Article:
Meanwhile, Leipzig goalkeeper Gulacsi was left disappointed with his team's failure to snatch the win, even though the visitors' executed Julian Nagelsmann's gameplan.

"I think today the plan worked really well," the Hungary international said.

"We wanted to stay really compact against Bayern - they have such offensive quality, they have scored many goals, so we wanted to stay stable.

"But we also wanted to threaten and to use our speed up front, and in the second half, we could do that. Maybe a draw is a fair result but we played our best game so far here.

"It's not about the position in the league, it's more that we had the chance to beat the best team in Germany away from home. It's a step forward but I think there was more in the game [than a point]."

Timo Werner missed a glorious chance to send RB Leipzig top of the Bundesliga as they drew 0-0 with leaders Bayern Munich.

Six successive Bundesliga wins prior to Sunday's encounter at Allianz Arena saw Bayern overtake Leipzig, who have faulted in recent weeks.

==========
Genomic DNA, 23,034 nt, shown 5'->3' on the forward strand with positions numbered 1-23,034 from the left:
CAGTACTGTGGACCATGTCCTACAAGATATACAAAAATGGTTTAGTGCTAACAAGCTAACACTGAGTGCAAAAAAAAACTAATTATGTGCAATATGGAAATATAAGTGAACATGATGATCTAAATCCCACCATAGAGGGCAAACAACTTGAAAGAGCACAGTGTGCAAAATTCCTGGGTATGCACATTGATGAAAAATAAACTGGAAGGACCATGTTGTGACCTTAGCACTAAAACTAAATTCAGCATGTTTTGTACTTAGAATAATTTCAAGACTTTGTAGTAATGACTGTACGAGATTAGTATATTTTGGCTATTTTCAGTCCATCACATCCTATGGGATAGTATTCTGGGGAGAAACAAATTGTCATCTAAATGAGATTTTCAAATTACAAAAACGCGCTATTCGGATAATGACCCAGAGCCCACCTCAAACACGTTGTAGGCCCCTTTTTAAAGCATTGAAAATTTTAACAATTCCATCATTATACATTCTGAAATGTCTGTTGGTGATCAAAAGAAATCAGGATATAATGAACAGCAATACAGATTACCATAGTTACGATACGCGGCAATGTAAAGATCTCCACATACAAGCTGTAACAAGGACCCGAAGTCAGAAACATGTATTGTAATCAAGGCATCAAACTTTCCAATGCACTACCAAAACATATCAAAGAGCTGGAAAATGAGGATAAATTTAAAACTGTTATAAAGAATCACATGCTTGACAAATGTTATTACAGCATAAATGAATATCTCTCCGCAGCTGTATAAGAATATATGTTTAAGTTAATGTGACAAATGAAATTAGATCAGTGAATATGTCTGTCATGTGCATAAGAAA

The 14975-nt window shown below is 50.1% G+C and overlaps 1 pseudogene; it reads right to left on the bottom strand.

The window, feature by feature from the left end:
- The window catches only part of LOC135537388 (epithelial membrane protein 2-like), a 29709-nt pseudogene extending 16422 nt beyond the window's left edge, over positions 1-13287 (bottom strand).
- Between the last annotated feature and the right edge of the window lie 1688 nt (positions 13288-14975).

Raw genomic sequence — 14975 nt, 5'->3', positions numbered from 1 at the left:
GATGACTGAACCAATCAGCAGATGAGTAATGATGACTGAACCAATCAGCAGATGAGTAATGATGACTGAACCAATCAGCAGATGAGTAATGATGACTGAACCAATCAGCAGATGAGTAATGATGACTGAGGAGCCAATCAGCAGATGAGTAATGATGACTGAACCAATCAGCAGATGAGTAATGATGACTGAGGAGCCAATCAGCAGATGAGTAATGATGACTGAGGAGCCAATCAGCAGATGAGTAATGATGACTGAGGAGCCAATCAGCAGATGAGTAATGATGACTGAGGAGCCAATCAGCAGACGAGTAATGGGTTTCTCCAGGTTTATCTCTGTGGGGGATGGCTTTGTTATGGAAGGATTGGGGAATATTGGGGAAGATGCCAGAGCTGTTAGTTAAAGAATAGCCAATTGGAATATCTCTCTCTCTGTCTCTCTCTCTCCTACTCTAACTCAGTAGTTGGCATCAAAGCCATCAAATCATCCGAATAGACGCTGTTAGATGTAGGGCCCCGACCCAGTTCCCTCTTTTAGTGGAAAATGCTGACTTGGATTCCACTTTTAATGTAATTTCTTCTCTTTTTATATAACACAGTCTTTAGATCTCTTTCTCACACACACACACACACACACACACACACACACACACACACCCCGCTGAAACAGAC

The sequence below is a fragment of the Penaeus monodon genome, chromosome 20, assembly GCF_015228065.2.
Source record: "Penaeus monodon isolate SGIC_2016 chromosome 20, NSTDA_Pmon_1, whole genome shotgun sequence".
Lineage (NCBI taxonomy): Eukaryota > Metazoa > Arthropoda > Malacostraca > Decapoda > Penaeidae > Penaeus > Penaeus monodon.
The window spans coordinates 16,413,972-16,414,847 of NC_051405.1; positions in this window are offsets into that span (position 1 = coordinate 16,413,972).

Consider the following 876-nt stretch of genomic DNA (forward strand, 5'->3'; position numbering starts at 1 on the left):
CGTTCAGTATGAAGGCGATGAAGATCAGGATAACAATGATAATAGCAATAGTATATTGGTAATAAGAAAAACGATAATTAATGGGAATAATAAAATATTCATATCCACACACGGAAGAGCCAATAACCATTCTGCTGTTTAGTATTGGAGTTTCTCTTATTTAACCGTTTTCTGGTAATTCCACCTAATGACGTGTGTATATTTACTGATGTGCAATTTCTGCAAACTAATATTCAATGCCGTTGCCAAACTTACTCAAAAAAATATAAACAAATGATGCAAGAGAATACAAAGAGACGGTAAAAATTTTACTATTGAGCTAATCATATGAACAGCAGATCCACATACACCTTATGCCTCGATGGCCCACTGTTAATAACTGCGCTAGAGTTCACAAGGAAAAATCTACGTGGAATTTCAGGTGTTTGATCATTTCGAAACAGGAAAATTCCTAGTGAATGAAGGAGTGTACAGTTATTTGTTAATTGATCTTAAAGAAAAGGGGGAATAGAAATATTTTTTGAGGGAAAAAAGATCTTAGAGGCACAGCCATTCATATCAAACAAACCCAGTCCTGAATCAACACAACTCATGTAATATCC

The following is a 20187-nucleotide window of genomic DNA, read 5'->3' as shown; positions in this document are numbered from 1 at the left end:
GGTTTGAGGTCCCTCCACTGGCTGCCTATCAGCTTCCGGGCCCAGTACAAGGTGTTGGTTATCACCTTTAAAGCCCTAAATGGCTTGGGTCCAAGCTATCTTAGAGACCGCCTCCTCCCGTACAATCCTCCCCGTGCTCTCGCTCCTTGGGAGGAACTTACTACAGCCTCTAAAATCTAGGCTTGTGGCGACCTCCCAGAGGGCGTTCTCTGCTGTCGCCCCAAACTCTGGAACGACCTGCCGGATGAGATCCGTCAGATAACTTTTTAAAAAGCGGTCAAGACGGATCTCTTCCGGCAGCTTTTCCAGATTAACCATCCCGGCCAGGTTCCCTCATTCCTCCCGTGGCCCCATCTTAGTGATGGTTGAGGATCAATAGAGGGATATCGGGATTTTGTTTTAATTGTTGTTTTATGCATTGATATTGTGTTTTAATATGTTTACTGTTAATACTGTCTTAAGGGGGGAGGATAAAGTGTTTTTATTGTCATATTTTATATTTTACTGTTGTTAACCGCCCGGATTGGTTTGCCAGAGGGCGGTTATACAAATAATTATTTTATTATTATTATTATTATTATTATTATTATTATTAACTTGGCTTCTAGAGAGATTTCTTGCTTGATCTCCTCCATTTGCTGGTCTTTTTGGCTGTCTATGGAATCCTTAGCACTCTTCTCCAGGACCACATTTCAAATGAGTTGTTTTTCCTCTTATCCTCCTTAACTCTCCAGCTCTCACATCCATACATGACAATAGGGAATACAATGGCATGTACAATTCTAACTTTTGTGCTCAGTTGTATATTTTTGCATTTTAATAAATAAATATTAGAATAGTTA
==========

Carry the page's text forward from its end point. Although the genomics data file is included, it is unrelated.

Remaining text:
But Hansi Flick's side failed to extend their lead at the top as they were frustrated by a resilient Leipzig rearguard and it was the visitors who had the best chances – Marcel Sabitzer and Werner fluffing their lines.

Bayern were awarded a penalty which was subsequently overturned by VAR and Leon Goretzka missed a late chance, but the Bundesliga leaders had to settle for a share of the spoils.

Peter Gulacsi had to make the game's first save five minutes in, diving to his left and tipping Thiago Alcantara's curling strike wide.

Gulacsi might have been tested further six minutes later, but Marcel Halstenberg superbly blocked Goretzka's effort.

Robert Lewandowski looked set to break the deadlock as half-time approached, only for Dayot Upamecano to make a fantastic last-ditch block.

For all Bayern's dominance, they should have been behind in the first minute of the second half, yet Sabitzer let them off the hook when he blazed over from close range.

Jerome Boateng spared Manuel Neuer's blushes with a vital interception a few moments later, though Bayern seemed to have been handed a reprieve when Upamecano brought down Lewandowski, only for the penalty to be overturned for offside.

Bayern's defence continued to live dangerously, and the hosts should have been punished when Werner met Christopher Nkunku's cross but, despite having time to pick his spot, he lashed well wide.